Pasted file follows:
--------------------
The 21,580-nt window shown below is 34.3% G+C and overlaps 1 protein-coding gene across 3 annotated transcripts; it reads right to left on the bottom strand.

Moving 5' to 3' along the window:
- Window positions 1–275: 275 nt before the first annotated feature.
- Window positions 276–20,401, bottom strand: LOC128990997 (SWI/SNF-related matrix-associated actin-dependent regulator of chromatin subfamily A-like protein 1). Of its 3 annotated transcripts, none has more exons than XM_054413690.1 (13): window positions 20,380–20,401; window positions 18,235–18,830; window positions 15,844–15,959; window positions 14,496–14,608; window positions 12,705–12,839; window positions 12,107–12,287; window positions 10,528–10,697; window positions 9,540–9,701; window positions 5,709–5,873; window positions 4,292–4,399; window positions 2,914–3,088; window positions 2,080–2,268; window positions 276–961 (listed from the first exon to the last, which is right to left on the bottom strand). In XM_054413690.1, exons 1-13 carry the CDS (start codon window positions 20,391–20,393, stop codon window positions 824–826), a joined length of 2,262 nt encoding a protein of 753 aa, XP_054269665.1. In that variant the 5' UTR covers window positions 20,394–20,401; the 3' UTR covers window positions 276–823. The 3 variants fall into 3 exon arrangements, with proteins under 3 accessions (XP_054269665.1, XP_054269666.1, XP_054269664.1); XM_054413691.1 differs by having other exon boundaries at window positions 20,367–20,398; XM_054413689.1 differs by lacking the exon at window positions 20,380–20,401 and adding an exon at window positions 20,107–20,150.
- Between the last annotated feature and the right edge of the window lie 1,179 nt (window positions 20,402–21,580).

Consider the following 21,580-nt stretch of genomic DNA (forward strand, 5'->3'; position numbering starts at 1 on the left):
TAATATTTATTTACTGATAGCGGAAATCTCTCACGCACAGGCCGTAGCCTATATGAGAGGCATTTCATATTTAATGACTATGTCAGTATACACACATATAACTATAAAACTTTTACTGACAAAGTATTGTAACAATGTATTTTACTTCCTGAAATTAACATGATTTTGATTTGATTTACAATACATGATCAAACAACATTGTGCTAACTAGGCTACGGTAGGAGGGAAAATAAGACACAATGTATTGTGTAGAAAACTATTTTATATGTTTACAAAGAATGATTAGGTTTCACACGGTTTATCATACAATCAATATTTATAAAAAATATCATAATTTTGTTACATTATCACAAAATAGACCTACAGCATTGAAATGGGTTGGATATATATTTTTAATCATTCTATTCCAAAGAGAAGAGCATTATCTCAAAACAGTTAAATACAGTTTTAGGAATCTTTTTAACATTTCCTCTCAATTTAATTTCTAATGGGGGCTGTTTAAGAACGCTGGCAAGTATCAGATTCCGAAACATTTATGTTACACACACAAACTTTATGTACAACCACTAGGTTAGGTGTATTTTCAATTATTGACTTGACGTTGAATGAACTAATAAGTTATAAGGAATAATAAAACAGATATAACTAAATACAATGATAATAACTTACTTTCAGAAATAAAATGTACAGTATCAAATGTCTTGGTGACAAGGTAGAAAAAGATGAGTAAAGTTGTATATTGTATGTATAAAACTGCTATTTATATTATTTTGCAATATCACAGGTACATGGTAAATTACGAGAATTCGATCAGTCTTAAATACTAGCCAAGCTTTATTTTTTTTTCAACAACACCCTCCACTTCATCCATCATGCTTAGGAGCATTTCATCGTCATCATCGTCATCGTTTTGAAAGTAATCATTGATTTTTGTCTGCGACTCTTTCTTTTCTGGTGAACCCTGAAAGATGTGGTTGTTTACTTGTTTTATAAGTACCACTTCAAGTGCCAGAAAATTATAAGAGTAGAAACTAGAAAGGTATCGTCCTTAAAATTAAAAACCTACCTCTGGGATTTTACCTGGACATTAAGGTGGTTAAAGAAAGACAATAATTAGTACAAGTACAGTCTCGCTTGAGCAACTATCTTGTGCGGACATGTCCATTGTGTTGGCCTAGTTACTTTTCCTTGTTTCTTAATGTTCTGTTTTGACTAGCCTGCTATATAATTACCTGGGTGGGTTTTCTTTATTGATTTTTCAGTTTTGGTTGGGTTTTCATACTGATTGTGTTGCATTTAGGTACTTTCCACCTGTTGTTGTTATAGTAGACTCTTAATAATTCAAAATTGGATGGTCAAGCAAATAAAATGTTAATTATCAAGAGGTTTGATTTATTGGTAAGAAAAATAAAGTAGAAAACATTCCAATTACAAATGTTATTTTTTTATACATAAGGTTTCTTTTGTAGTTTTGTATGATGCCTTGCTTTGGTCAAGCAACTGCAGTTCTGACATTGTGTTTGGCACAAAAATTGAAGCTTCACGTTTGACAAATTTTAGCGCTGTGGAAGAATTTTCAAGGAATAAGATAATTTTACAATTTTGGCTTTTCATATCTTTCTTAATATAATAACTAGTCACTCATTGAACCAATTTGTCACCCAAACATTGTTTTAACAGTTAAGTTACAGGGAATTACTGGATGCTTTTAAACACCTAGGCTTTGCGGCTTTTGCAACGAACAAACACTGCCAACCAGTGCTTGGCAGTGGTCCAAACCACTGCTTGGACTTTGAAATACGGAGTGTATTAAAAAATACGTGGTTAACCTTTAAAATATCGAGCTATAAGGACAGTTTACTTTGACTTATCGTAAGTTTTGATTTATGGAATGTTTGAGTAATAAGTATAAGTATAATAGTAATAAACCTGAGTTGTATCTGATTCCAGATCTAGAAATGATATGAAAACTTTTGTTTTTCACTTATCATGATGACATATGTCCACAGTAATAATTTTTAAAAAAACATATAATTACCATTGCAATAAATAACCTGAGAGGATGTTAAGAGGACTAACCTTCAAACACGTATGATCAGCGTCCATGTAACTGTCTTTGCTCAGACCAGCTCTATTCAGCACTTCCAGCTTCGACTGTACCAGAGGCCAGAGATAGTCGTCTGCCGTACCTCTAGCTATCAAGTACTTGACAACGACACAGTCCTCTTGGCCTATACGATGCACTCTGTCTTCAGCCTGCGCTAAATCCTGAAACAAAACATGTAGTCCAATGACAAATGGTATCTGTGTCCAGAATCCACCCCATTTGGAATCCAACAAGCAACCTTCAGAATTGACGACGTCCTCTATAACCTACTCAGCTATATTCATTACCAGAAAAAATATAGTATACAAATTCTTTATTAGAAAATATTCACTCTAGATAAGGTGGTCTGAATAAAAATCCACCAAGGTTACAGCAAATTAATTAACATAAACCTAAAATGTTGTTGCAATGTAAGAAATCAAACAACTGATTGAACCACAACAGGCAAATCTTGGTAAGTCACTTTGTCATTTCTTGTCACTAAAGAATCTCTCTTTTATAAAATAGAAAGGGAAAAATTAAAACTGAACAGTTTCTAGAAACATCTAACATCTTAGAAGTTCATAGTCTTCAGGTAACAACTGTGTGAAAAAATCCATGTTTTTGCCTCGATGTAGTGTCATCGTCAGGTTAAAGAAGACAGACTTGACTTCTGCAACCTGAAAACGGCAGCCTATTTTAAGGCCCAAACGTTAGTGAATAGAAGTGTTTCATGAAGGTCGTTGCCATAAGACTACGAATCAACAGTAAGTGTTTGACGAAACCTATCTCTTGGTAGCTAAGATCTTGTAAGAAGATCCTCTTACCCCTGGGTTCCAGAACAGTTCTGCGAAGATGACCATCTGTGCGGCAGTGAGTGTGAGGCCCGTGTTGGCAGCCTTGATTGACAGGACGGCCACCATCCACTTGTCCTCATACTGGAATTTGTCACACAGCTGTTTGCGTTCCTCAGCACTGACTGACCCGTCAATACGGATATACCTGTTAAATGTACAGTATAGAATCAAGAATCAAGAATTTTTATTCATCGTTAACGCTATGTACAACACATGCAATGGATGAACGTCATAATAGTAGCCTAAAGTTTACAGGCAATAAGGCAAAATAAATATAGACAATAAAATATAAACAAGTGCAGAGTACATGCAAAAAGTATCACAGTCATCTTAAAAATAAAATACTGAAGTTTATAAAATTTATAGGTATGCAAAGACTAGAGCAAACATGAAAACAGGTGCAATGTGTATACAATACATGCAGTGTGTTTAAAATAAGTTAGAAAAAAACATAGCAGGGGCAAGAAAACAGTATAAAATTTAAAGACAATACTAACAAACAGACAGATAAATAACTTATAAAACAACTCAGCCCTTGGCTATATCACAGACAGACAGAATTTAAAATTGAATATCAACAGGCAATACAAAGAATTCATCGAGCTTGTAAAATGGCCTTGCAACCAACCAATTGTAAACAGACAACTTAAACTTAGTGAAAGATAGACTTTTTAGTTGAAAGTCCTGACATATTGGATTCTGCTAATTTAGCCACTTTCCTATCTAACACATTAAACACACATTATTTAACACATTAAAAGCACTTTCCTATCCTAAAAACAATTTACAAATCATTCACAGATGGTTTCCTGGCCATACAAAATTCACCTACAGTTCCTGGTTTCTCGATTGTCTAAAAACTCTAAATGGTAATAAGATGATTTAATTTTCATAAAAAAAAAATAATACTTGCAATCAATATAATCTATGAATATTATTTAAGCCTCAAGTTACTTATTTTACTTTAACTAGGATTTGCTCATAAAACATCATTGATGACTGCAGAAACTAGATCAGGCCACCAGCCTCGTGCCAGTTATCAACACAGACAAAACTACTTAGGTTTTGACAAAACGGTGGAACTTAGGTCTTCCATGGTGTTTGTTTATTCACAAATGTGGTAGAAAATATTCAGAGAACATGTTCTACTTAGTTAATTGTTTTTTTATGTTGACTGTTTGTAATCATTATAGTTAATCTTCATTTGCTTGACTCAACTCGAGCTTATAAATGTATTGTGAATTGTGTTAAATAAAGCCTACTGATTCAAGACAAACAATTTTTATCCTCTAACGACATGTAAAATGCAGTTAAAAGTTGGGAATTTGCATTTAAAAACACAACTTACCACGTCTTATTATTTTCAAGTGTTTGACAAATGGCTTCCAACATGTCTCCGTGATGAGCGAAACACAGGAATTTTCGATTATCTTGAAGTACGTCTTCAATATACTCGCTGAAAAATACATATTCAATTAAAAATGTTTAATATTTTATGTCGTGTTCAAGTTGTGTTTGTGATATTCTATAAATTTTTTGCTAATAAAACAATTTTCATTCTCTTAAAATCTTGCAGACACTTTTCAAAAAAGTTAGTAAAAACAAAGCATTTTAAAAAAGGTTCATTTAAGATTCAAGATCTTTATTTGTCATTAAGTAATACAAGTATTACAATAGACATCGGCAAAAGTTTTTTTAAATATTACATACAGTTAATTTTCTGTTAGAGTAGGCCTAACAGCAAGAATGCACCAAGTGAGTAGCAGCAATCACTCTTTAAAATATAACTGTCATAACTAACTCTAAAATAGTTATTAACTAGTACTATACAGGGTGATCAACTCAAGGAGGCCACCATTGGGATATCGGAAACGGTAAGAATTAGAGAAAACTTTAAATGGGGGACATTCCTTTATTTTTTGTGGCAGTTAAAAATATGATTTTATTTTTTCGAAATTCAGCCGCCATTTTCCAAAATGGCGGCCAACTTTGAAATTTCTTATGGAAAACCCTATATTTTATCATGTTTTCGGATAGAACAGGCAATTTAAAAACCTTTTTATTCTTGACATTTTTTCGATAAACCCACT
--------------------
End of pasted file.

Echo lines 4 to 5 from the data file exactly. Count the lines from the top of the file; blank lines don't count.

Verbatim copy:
- Window positions 276–20,401, bottom strand: LOC128990997 (SWI/SNF-related matrix-associated actin-dependent regulator of chromatin subfamily A-like protein 1). Of its 3 annotated transcripts, none has more exons than XM_054413690.1 (13): window positions 20,380–20,401; window positions 18,235–18,830; window positions 15,844–15,959; window positions 14,496–14,608; window positions 12,705–12,839; window positions 12,107–12,287; window positions 10,528–10,697; window positions 9,540–9,701; window positions 5,709–5,873; window positions 4,292–4,399; window positions 2,914–3,088; window positions 2,080–2,268; window positions 276–961 (listed from the first exon to the last, which is right to left on the bottom strand). In XM_054413690.1, exons 1-13 carry the CDS (start codon window positions 20,391–20,393, stop codon window positions 824–826), a joined length of 2,262 nt encoding a protein of 753 aa, XP_054269665.1. In that variant the 5' UTR covers window positions 20,394–20,401; the 3' UTR covers window positions 276–823. The 3 variants fall into 3 exon arrangements, with proteins under 3 accessions (XP_054269665.1, XP_054269666.1, XP_054269664.1); XM_054413691.1 differs by having other exon boundaries at window positions 20,367–20,398; XM_054413689.1 differs by lacking the exon at window positions 20,380–20,401 and adding an exon at window positions 20,107–20,150.
- Between the last annotated feature and the right edge of the window lie 1,179 nt (window positions 20,402–21,580).